18 Feb Excess Skin
As you lose weight you might notice a side effect that you did not intend on dealing with, and that is excess skin. Having lost over 200 pounds (with a lot more to go) I already have a fair amount of excess skin, especially in the abdomen, thigh and upper arm areas. I expect that as I lose more that I will have more.
I asked a few of the doctors we work with about this issue. There are a few things that can help, but the short answer is that if you’ve lost a significant amount of weight, there are not many natural ways to deal with it.
First, the more slowly you lose weight the better. Rapid weight loss can make excess skin a lot more prominent. Age also has a lot to do with it, generally younger people have an easier time having their skin bounce back more so than people who are more mature. You can do a little to build muscle underneath, but keep in mind that won’t result in tight skin over those muscles. Genetics has a lot to do with it as well.
There are rumors that you can donate skin to burn centers. I’ve looked into these claims, and they are not true.
So what is there?
If it is a big concern for you, surgery is an option. It is an expensive option, but some people feel that is a necessary cost. Insurance will typically not cover it, except in rare cases in which the excess skin weighs so much that it is causing physical problems that are interfering with the quality of your life. I’ve done a lot of research on this as well, because I currently have a lot, and like I said I will more than likely have more when I’m closer to my ideal weight, and my insurance (which is pretty good) does not cover it under any circumstance.
Of course there are some ways to hide the excess skin with different clothing and things that hide, suck, pull things together. Being overweight still, I never find these things to be all that comfortable, though I guess I end up burning A LOT of calories trying to wiggle myself into said clothing.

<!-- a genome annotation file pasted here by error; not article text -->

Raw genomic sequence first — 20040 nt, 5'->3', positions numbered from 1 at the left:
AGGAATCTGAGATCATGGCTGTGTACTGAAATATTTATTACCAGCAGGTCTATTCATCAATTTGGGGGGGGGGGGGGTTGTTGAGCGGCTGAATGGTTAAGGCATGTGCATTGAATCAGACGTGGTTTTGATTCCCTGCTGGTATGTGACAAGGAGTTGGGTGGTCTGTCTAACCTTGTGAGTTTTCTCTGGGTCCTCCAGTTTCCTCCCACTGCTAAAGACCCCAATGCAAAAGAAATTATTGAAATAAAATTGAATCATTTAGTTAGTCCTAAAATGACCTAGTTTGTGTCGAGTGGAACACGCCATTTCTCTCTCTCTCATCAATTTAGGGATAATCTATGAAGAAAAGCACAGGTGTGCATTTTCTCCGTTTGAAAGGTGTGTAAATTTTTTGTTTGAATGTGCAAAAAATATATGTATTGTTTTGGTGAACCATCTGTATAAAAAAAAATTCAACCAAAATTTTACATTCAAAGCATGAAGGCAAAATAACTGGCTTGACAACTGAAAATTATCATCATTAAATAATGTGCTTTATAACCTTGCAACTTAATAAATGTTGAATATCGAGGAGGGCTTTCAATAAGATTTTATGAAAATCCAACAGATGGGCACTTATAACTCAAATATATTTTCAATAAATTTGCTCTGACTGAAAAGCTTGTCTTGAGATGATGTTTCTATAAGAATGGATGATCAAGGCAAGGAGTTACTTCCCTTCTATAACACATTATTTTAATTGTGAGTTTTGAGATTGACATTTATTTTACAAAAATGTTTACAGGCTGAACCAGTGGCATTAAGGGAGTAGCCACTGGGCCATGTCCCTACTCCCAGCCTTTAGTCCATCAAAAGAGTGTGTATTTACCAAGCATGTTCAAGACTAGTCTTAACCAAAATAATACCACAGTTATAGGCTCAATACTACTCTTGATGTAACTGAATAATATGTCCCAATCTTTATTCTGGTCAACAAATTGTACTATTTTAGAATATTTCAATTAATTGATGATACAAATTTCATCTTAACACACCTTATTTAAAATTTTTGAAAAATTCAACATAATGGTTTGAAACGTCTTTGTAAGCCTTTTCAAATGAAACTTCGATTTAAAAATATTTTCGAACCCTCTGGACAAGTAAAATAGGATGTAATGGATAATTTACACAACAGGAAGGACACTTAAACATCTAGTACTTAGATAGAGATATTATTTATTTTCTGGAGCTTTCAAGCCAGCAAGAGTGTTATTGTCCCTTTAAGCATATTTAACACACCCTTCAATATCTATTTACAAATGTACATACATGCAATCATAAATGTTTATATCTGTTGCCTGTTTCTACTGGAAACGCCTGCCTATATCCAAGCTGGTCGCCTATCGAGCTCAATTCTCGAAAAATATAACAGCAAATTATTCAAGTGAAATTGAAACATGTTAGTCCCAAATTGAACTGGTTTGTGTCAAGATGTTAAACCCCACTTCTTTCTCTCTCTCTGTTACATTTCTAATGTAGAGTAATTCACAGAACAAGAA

But the bottom line? I’ve come to be more and more ok with the excess skin. I was once morbidly obese. That is part of my history, part of who I was for a long time. I am never going to have a perfect body, chances are, no one will ever have a perfect body. For some of us we will spend lots of time eating right, working out and doing all the right things, and we still might not get those perfect abs.
It’s ok, and it’s nothing to be ashamed of. Our bodies tell a story about who we are and who we were. Maybe it is a scar, or a crooked nose, maybe it’s frizzy hair, no hair, gray hair, maybe it’s wrinkles, freckles, weird toes, or in my case, thumbs that look like big toes (so much so that my brothers call me toes). We all have things. Our society is so obsessed with this idea of what the perfect body looks like, when no one actually has a perfect body. We’re all imperfect, and I for one think that is a beautiful thing.
Excess skin is part of my imperfect body, and I’m ok with that. Be proud of the progress you made that caused that excess skin, and start the path to deciding you will learn to love all the things that make your body, your body.